“They Are Neither 'Losers,' 'Nihilists,' 'Worshipers Of Death,' Nor 'Sick Cowards'– But Rather Believers And Idealists Who Commit Horrific Murders For A Cause And Sacrifice Their Lives For A Utopian Future: A World Ruled By Their Faith
The jihadis who perpetrate these horrific crimes are neither losers, nor nihilists, nor worshipers of death, nor sick cowards. On the contrary, the overwhelming majority of them are devout and fanatic believers. They are idealists who sacrifice their lives for the sake of a utopian future: a world ruled by their faith. The attacks they commit are extreme acts of piety. They seek to emulate the dedication of the early believers in order to revive the glory and grandeur of the past. In fact, as part of their training, many suicide bombers adopt a pious lifestyle: they immerse themselves in prayer, help the needy in their society, pay all their debts, and become moral and religious role models for others”
Yigal Carmon presents a less defeatist theory. That Islam is redeemable. That there are great things to respect and admire within historic Islam; creativity and empire building and so on. He says that in order to encourage reform it’s necessary to stop mischaracterising Islamic terrorism:
“the truth is that these perpetrators, by the standards of their own belief, are virtuous people who follow the directives of the Koran [48:29]:”
First, we must be prepared to recognise that murderous activities do derive from the core values of Islam.
“The problem lies not in the perpetrators' innate character but in some of the core values of their religious belief system. “
“Western leaders cannot expect to defeat "terrorism" in their countries when they deny and evade acknowledging the roots of the jihadi phenomenon: the deep connection of the attacks to the faith. Admitting this connection will not only be more respectful to Muslims, it will also be conducive to reforms and useful to Muslim reformists, who acknowledge that the terrorists' ideals come from within: from the houses of worship, the schools and society at large. Being truthful towards the Muslims is more respectful than denial.”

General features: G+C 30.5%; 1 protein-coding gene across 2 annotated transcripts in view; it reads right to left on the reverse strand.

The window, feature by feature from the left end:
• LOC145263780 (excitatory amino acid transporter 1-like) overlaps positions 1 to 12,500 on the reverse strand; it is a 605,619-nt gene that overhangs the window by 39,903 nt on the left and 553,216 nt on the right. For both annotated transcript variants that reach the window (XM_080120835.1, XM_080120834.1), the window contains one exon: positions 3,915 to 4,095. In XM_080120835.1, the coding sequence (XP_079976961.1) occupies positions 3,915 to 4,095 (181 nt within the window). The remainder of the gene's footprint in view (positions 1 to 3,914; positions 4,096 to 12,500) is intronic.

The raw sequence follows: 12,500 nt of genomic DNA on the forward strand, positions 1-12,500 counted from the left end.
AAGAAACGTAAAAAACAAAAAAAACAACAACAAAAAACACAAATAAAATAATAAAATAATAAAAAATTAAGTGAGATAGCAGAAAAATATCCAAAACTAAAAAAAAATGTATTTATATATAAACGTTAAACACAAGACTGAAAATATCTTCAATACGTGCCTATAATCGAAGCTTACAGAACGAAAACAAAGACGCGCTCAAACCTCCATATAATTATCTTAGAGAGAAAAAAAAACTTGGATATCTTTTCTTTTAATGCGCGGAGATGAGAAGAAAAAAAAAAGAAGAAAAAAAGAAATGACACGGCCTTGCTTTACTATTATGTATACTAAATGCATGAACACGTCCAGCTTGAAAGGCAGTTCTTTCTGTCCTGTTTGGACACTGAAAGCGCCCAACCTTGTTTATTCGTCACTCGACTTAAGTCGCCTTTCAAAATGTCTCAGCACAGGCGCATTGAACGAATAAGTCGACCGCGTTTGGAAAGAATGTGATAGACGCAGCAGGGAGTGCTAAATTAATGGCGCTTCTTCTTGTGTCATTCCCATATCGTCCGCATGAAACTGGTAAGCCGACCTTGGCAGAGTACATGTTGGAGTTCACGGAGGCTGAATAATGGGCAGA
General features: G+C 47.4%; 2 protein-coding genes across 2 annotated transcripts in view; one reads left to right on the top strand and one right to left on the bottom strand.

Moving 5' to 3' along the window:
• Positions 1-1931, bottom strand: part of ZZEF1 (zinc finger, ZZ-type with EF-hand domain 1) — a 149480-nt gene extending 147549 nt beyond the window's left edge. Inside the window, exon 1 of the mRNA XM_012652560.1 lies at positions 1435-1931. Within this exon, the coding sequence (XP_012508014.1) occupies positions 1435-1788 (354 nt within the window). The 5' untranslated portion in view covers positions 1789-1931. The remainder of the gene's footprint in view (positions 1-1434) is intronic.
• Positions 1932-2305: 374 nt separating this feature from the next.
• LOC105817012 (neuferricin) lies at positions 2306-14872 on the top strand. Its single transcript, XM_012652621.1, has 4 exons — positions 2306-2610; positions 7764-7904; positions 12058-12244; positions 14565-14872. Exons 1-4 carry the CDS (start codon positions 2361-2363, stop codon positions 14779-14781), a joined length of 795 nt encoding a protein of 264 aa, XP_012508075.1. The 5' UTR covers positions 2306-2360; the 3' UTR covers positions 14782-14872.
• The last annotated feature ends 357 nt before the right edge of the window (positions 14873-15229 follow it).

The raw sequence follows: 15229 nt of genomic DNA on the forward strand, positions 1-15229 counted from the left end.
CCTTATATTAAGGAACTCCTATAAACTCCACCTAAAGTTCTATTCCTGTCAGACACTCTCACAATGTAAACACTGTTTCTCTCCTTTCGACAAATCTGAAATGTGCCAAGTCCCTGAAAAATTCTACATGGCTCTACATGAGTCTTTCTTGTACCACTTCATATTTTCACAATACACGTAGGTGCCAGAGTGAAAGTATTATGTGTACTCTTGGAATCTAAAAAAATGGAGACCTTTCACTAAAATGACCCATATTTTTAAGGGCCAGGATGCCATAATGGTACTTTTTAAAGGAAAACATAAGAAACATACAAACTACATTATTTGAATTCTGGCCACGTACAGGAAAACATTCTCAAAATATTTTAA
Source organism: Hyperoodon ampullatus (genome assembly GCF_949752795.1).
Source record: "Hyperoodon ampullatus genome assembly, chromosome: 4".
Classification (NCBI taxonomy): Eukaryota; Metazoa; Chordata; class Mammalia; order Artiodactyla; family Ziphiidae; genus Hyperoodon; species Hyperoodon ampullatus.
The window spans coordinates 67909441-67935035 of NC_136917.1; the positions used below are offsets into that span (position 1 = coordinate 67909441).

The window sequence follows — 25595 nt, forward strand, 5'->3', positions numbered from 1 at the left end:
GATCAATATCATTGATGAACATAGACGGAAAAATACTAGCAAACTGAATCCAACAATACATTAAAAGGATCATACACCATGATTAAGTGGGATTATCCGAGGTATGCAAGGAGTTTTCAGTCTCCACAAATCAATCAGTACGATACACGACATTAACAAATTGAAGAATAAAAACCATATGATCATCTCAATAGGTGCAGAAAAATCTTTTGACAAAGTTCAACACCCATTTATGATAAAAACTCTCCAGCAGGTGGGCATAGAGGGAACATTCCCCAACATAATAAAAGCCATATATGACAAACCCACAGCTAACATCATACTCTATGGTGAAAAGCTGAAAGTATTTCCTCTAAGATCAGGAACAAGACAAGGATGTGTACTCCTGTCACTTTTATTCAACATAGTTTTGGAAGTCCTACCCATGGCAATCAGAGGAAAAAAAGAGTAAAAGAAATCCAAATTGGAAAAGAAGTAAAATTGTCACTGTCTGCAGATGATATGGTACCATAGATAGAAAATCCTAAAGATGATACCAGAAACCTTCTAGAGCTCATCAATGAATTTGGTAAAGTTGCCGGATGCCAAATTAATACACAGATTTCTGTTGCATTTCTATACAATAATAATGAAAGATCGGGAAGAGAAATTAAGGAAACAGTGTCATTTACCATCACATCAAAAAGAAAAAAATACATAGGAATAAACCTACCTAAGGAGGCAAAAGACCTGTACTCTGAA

Melanie Phillips must have been reading the same piece. She has written in a similar vein in the Times (£).
I hope I’m not flattering myself when I tell you that I wrote the above before I saw her article:Terror will continue until Islam is reformed.
“We should be promoting and defending such Muslim reformers in the desperate hope that they succeed. Instead we knock the ground from under their feet by saying Islamist attacks have nothing to do with Islam. Until and unless Islam is reformed, we need to treat its practices on a scale ranging from extreme caution to outlawing some of them altogether.”
We’re really letting the reformers down if we don’t support them. Come on BBC. This is where you (could) come in.
I am tempted to go back to my initial cynicism. I am still an atheist and inveterate cynic. But if anything can be salvaged from the religion of Islam to make it compatible with me and mine, all might not be lost.